GLOBAL MARKETS-Shares mixed, oil down on softer Chinese growth

Fri Apr 13, 2012 8:59am EDT

* World shares steady after Chinese GDP; Asia up, Europe down

* Dollar firms, oil down in response to slower China growth

* JPMorgan results, modest US inflation fail to make impact

* Spanish bond yields rise again

By Mike Peacock

LONDON, April 13 (Reuters) - World shares held steady on Friday after China's first-quarter growth failed to meet expectations, clouding the outlook for the world's second largest economy but raising the prospect of more policy stimulus from Beijing.

By 1245 GMT, the MSCI world stock index was down 0.1 percent on the day, with Asian shares holding up well and Europe's on the slide. U.S. stock futures pointed to a lower open on Wall Street.

Above-forecast earnings from U.S. investment bank JPMorgan Chase and a modest 0.3 percent rise in U.S. consumer prices in March failed to give stocks a fillip, with the Chinese data and a renewed rise in Spanish borrowing costs casting a longer shadow.

Copper and oil both retreated on concerns about demand from China, a voracious buyer of commodities.

Chinese growth eased to an annual rate of 8.1 percent in the first quarter from 8.9 percent in the previous quarter, below an 8.3 percent forecast and the weakest pace in nearly three years.

It was the fifth consecutive quarter of slowing GDP in the world's most dynamic economy, on which hopes are pinned to sustain global growth, suggesting its slowdown is not over yet and more policy action would be needed to halt it.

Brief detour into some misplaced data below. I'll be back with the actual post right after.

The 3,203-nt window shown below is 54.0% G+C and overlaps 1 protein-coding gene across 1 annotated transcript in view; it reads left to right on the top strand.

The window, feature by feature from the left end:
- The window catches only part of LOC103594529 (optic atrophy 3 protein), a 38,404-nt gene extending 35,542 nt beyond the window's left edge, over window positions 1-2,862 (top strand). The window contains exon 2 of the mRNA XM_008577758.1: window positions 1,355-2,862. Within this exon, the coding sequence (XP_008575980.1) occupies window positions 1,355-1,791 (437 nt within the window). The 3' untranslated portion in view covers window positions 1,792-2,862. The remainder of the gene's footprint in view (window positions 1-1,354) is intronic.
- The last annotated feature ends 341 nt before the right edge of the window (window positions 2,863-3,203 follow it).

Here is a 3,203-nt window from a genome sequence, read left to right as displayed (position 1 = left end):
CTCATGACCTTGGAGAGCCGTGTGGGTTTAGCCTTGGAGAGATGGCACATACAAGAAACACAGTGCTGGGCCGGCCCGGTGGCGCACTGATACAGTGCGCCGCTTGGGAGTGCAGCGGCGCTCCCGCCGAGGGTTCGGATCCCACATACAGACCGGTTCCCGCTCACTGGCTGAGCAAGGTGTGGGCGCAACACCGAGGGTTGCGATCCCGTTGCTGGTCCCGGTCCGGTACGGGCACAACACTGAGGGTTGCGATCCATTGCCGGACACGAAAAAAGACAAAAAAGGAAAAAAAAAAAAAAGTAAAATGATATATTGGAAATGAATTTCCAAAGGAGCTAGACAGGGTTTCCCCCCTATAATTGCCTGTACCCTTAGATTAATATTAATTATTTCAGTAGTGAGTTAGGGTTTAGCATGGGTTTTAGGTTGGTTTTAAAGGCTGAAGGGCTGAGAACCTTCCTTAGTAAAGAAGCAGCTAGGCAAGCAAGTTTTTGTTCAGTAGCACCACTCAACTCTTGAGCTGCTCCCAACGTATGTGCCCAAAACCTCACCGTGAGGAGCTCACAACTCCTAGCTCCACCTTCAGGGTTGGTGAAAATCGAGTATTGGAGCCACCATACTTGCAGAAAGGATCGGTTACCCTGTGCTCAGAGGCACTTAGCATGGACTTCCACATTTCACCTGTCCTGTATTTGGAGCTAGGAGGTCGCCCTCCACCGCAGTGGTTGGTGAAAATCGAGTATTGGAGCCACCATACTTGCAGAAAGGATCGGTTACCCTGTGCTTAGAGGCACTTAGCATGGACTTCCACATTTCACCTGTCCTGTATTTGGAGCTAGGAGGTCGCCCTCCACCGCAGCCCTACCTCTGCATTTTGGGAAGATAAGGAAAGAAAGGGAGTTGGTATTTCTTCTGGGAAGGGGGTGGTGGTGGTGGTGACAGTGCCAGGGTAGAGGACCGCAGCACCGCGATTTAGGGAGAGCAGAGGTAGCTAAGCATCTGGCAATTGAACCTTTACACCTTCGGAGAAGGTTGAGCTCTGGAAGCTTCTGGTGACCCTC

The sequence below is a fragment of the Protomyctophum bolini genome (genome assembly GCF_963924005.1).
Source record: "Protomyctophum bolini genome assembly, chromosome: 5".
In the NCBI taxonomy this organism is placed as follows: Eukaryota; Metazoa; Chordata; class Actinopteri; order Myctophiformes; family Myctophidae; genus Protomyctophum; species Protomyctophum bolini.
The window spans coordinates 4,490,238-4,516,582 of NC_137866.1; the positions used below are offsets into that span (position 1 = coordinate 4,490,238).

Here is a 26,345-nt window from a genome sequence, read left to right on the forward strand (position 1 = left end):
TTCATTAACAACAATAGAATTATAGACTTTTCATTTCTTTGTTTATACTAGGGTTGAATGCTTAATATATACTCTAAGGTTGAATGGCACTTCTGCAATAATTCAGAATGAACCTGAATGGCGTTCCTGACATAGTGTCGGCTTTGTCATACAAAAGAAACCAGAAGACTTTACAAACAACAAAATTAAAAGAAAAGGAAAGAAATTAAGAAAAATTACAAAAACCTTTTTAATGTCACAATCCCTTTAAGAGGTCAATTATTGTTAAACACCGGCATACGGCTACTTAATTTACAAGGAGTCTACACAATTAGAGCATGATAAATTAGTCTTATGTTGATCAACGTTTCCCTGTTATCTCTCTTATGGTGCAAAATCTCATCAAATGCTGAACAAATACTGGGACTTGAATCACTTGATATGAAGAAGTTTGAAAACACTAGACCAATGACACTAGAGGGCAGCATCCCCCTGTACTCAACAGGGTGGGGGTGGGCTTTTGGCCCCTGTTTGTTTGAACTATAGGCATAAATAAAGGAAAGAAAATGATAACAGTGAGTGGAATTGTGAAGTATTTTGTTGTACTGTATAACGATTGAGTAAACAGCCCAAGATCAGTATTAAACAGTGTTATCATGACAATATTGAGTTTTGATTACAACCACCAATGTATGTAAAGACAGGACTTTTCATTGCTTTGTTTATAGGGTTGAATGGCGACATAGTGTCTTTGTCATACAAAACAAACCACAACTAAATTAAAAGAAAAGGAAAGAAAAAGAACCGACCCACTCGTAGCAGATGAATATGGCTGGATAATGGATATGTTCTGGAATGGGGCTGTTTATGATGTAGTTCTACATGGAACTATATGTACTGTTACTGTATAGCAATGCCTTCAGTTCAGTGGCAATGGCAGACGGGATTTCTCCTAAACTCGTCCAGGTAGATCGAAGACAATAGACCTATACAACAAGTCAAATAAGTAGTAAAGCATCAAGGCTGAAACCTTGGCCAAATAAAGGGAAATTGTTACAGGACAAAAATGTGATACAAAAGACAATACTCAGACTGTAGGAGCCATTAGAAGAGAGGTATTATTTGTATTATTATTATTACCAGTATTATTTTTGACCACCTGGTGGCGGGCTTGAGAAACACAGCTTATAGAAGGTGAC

"We still believe there should be more policy relaxation to add to growth domestically and offset weakness in exports," said Kevin Lai, economist at Daiwa in Hong Kong.

He said Thursday's stronger-than-expected Chinese new lending data was "an indication the government is quite ready to provide more monetary policy support to show that at least the economy is on track for a soft landing".

MSCI's broadest index of Asia Pacific shares outside Japan climbed 1.1 percent.

The FTSEurofirst 300 index of top European shares shed 1 percent, on track for a fourth consecutive week of losses. U.S. stock futures fell on concerns over Spain's rising borrowing costs and the disappointing Chinese data.

Spain, now at the centre of the euro zone debt storm, saw its bond yields jump again after data showing Spanish banks borrowed heavily from the European Central Bank in March. The cost of insuring its debt against default hit an all-time high.

The country's borrowing costs have spiked since the government ripped up a previously agreed deficit target in March, having dropped sharply earlier in the year thanks to a liquidity infusion of more than 1 trillion euros by the ECB.

"This benign environment has come to an end. It's not that easy anymore for the financing agencies in Spain and Italy to sell their paper," said Michael Leister, strategist at DZ Bank.

OIL, COMMODITIES ON BACK FOOT

Copper led the way lower for commodities, with the London three-month benchmark down more than 1 percent at $8,120 a tonne by 1100 GMT, on track for a second consecutive week of losses.

"The focus is back on China at the moment, but really people should worry more about Europe," VTB Capital analyst Andrey Kryuchenkov said.

Front-month Brent crude slipped 27 cents to $121.44 per barrel. The contract is poised for a fourth straight weekly decline, matching a similar losing streak in late September.

U.S. oil dropped 48 cents to $103.17 a barrel.

Commodities' loss was the dollar's gain.

It firmed by 0.35 percent against a basket of major currencies as the weaker-than-expected Chinese growth spurred some risk aversion, and safe haven German government bond futures put on half a point.

The euro and the Australian dollar eased in turn. The common currency was down 0.3 percent on the day against the dollar at $1.3138. It was not expected to break out of the lower end of the $1.30-$1.35 range it has traded in since January.

Comments (0)
This discussion is now closed. We welcome comments on our articles for a limited period after their publication.